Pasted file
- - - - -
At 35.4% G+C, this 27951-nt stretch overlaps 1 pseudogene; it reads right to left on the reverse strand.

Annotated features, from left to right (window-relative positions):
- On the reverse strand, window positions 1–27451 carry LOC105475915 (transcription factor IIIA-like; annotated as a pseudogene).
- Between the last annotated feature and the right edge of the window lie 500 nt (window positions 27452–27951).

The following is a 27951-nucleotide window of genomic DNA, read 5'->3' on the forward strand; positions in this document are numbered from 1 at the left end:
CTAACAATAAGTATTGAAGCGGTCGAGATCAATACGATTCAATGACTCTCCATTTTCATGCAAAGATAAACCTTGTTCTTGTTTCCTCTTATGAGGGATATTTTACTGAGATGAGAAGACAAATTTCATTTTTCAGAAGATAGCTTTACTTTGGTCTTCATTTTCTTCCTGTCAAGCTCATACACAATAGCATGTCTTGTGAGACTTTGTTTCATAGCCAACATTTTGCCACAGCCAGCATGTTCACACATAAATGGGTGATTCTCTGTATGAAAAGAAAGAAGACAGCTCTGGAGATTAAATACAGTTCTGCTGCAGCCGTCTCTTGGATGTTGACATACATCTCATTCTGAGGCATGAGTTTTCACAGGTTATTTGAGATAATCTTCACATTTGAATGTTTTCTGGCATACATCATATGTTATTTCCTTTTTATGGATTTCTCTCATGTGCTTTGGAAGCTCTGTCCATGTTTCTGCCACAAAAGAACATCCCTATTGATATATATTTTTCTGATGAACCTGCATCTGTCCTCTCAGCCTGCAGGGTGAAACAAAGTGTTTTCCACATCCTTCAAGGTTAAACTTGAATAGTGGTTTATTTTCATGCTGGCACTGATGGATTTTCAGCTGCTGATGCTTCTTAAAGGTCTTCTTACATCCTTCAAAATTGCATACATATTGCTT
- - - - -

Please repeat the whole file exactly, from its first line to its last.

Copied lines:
At 35.4% G+C, this 27951-nt stretch overlaps 1 pseudogene; it reads right to left on the reverse strand.

Annotated features, from left to right (window-relative positions):
- On the reverse strand, window positions 1–27451 carry LOC105475915 (transcription factor IIIA-like; annotated as a pseudogene).
- Between the last annotated feature and the right edge of the window lie 500 nt (window positions 27452–27951).

The following is a 27951-nucleotide window of genomic DNA, read 5'->3' on the forward strand; positions in this document are numbered from 1 at the left end:
CTAACAATAAGTATTGAAGCGGTCGAGATCAATACGATTCAATGACTCTCCATTTTCATGCAAAGATAAACCTTGTTCTTGTTTCCTCTTATGAGGGATATTTTACTGAGATGAGAAGACAAATTTCATTTTTCAGAAGATAGCTTTACTTTGGTCTTCATTTTCTTCCTGTCAAGCTCATACACAATAGCATGTCTTGTGAGACTTTGTTTCATAGCCAACATTTTGCCACAGCCAGCATGTTCACACATAAATGGGTGATTCTCTGTATGAAAAGAAAGAAGACAGCTCTGGAGATTAAATACAGTTCTGCTGCAGCCGTCTCTTGGATGTTGACATACATCTCATTCTGAGGCATGAGTTTTCACAGGTTATTTGAGATAATCTTCACATTTGAATGTTTTCTGGCATACATCATATGTTATTTCCTTTTTATGGATTTCTCTCATGTGCTTTGGAAGCTCTGTCCATGTTTCTGCCACAAAAGAACATCCCTATTGATATATATTTTTCTGATGAACCTGCATCTGTCCTCTCAGCCTGCAGGGTGAAACAAAGTGTTTTCCACATCCTTCAAGGTTAAACTTGAATAGTGGTTTATTTTCATGCTGGCACTGATGGATTTTCAGCTGCTGATGCTTCTTAAAGGTCTTCTTACATCCTTCAAAATTGCATACATATTGCTT